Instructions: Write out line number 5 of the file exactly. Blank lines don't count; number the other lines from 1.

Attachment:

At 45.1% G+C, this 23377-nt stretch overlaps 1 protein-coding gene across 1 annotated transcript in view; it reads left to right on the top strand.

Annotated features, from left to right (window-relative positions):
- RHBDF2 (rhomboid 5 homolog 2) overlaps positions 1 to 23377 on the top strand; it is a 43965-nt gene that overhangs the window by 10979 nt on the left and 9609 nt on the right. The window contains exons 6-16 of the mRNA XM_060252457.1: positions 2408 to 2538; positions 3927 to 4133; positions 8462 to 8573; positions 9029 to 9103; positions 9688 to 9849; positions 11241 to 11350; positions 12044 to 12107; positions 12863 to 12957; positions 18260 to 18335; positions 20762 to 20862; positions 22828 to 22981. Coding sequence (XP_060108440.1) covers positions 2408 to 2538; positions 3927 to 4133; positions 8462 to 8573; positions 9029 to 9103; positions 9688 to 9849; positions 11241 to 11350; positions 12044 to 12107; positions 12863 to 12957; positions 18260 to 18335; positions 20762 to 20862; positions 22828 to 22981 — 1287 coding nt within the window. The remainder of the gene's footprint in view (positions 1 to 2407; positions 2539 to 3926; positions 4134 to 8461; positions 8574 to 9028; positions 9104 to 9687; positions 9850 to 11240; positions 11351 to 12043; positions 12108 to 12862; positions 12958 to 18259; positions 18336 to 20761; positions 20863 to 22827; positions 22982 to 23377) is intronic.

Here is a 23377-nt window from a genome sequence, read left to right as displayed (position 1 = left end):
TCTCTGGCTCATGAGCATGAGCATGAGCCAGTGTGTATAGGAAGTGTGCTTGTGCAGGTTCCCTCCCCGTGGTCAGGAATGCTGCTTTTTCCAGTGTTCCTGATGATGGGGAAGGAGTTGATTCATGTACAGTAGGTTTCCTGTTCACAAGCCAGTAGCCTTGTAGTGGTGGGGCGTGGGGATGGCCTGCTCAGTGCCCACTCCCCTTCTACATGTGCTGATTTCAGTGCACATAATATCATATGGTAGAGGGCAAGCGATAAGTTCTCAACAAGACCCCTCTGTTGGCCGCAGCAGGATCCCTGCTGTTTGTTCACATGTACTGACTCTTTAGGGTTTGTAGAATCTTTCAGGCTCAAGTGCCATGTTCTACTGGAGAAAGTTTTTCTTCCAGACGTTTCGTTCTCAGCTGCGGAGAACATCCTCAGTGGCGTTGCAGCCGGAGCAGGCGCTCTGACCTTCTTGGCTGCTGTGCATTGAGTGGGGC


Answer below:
TCTCTGGCTCATGAGCATGAGCATGAGCCAGTGTGTATAGGAAGTGTGCTTGTGCAGGTTCCCTCCCCGTGGTCAGGAATGCTGCTTTTTCCAGTGTTCCTGATGATGGGGAAGGAGTTGATTCATGTACAGTAGGTTTCCTGTTCACAAGCCAGTAGCCTTGTAGTGGTGGGGCGTGGGGATGGCCTGCTCAGTGCCCACTCCCCTTCTACATGTGCTGATTTCAGTGCACATAATATCATATGGTAGAGGGCAAGCGATAAGTTCTCAACAAGACCCCTCTGTTGGCCGCAGCAGGATCCCTGCTGTTTGTTCACATGTACTGACTCTTTAGGGTTTGTAGAATCTTTCAGGCTCAAGTGCCATGTTCTACTGGAGAAAGTTTTTCTTCCAGACGTTTCGTTCTCAGCTGCGGAGAACATCCTCAGTGGCGTTGCAGCCGGAGCAGGCGCTCTGACCTTCTTGGCTGCTGTGCATTGAGTGGGGC